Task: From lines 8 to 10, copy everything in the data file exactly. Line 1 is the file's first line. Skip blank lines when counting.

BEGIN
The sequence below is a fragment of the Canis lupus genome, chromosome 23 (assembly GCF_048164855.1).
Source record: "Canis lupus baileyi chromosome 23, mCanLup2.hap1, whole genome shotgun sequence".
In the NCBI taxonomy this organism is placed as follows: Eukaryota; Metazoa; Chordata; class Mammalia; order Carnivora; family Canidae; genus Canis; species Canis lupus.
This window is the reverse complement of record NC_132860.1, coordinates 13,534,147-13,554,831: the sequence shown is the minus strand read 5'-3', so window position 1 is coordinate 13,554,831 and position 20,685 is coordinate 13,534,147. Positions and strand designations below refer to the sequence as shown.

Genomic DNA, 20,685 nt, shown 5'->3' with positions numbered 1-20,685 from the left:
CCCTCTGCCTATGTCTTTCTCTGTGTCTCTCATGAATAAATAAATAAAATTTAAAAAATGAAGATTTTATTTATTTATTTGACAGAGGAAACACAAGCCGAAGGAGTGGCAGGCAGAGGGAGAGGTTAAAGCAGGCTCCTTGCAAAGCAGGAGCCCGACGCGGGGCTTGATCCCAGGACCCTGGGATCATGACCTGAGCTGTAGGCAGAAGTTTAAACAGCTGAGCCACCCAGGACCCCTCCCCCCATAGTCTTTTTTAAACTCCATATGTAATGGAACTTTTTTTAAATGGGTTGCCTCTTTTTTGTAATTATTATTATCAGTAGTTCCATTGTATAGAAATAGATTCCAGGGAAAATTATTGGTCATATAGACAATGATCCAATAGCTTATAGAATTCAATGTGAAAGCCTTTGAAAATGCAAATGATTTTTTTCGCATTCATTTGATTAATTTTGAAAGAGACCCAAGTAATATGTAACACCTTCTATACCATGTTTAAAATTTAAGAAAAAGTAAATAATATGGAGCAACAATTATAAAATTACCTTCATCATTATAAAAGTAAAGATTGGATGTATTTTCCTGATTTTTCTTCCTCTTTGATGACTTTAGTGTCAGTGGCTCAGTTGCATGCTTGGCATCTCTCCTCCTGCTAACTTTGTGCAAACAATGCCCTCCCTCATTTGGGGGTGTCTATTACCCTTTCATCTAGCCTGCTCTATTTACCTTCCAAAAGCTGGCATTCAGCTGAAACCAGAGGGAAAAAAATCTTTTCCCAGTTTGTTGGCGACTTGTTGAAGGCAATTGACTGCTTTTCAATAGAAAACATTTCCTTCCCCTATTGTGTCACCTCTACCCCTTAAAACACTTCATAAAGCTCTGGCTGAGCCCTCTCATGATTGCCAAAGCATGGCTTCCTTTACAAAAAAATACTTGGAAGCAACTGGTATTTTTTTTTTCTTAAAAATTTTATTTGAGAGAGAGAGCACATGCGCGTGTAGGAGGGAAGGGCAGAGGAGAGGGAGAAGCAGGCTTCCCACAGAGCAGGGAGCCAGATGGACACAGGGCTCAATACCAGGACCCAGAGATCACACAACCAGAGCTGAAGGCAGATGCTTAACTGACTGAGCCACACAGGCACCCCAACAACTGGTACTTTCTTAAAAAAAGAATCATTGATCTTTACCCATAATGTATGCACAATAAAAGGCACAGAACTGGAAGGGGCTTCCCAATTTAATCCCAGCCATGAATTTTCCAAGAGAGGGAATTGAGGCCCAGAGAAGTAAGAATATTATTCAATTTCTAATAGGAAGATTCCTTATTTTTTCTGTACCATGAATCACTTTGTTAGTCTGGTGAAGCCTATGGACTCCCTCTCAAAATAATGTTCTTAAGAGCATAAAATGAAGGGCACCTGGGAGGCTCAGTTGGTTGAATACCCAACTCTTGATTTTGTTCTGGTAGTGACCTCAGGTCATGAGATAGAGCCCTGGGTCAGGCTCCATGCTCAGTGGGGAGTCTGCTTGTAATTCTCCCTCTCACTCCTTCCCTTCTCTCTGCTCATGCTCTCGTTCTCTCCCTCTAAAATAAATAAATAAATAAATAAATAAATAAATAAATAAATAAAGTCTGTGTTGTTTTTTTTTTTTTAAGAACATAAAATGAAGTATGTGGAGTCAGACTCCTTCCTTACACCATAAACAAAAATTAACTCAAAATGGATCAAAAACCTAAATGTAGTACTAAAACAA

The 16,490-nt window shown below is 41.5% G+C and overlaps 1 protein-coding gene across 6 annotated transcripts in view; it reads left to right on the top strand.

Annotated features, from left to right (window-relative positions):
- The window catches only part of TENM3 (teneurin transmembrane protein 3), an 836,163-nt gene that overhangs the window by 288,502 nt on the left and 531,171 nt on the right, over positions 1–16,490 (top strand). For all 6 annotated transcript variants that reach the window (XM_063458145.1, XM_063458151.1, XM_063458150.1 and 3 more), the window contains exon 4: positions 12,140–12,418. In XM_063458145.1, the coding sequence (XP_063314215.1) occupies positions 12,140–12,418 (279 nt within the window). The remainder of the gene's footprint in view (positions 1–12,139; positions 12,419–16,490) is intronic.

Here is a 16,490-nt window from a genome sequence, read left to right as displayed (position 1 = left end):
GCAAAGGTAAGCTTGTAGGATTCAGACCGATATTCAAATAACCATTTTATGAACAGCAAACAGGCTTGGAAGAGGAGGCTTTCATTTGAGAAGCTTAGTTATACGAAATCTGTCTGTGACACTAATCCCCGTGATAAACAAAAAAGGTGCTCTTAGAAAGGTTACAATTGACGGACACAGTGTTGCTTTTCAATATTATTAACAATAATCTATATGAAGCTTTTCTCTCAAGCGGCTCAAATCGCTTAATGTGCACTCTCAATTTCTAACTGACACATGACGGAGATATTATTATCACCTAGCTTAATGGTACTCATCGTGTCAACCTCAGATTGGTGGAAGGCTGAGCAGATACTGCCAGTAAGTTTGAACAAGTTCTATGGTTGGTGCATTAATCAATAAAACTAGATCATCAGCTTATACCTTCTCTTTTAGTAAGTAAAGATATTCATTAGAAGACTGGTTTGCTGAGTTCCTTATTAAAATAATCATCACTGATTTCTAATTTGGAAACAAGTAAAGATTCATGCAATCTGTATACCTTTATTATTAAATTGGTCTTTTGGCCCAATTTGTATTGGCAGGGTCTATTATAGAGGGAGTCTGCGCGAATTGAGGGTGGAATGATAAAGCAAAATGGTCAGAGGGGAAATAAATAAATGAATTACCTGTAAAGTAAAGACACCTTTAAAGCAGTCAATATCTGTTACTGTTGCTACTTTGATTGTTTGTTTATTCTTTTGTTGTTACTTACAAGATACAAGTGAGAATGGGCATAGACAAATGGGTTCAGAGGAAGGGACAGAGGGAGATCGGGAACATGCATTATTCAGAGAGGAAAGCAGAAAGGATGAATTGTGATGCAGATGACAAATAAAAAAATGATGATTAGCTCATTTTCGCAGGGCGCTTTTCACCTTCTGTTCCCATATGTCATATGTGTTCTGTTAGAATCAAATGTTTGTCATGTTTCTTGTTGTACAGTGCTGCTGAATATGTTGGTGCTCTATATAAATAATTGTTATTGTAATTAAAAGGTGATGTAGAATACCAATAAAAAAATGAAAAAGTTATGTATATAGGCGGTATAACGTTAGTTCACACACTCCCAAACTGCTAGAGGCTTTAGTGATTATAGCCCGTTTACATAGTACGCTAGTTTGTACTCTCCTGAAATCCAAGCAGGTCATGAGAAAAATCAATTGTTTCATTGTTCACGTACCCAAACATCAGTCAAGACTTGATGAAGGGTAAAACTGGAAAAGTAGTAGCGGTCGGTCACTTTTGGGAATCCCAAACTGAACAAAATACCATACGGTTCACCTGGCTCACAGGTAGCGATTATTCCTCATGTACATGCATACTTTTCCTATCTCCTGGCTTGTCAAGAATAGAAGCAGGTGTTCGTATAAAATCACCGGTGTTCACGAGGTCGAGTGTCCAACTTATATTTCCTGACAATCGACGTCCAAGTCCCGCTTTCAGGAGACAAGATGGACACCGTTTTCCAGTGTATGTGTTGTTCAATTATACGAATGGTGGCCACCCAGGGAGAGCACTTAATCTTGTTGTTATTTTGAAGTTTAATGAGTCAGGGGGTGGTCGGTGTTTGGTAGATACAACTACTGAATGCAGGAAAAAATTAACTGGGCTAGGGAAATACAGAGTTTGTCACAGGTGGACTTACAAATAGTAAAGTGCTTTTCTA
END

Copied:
Annotated features, from left to right (window-relative positions):
- The window catches only part of TENM3 (teneurin transmembrane protein 3), an 836,163-nt gene that overhangs the window by 288,502 nt on the left and 531,171 nt on the right, over positions 1–16,490 (top strand). For all 6 annotated transcript variants that reach the window (XM_063458145.1, XM_063458151.1, XM_063458150.1 and 3 more), the window contains exon 4: positions 12,140–12,418. In XM_063458145.1, the coding sequence (XP_063314215.1) occupies positions 12,140–12,418 (279 nt within the window). The remainder of the gene's footprint in view (positions 1–12,139; positions 12,419–16,490) is intronic.

Here is a 16,490-nt window from a genome sequence, read left to right as displayed (position 1 = left end):